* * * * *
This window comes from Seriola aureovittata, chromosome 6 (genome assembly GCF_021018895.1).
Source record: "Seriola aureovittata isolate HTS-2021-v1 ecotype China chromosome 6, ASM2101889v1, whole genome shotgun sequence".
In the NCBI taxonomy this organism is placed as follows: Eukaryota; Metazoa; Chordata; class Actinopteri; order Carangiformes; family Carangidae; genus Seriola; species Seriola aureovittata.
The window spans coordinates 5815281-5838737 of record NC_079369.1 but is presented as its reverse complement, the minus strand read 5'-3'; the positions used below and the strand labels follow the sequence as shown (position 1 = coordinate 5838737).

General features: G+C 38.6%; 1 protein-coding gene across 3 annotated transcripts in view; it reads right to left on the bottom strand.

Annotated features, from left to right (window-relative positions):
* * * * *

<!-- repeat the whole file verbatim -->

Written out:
This window comes from Seriola aureovittata, chromosome 6 (genome assembly GCF_021018895.1).
Source record: "Seriola aureovittata isolate HTS-2021-v1 ecotype China chromosome 6, ASM2101889v1, whole genome shotgun sequence".
In the NCBI taxonomy this organism is placed as follows: Eukaryota; Metazoa; Chordata; class Actinopteri; order Carangiformes; family Carangidae; genus Seriola; species Seriola aureovittata.
The window spans coordinates 5815281-5838737 of record NC_079369.1 but is presented as its reverse complement, the minus strand read 5'-3'; the positions used below and the strand labels follow the sequence as shown (position 1 = coordinate 5838737).

General features: G+C 38.6%; 1 protein-coding gene across 3 annotated transcripts in view; it reads right to left on the bottom strand.

Annotated features, from left to right (window-relative positions):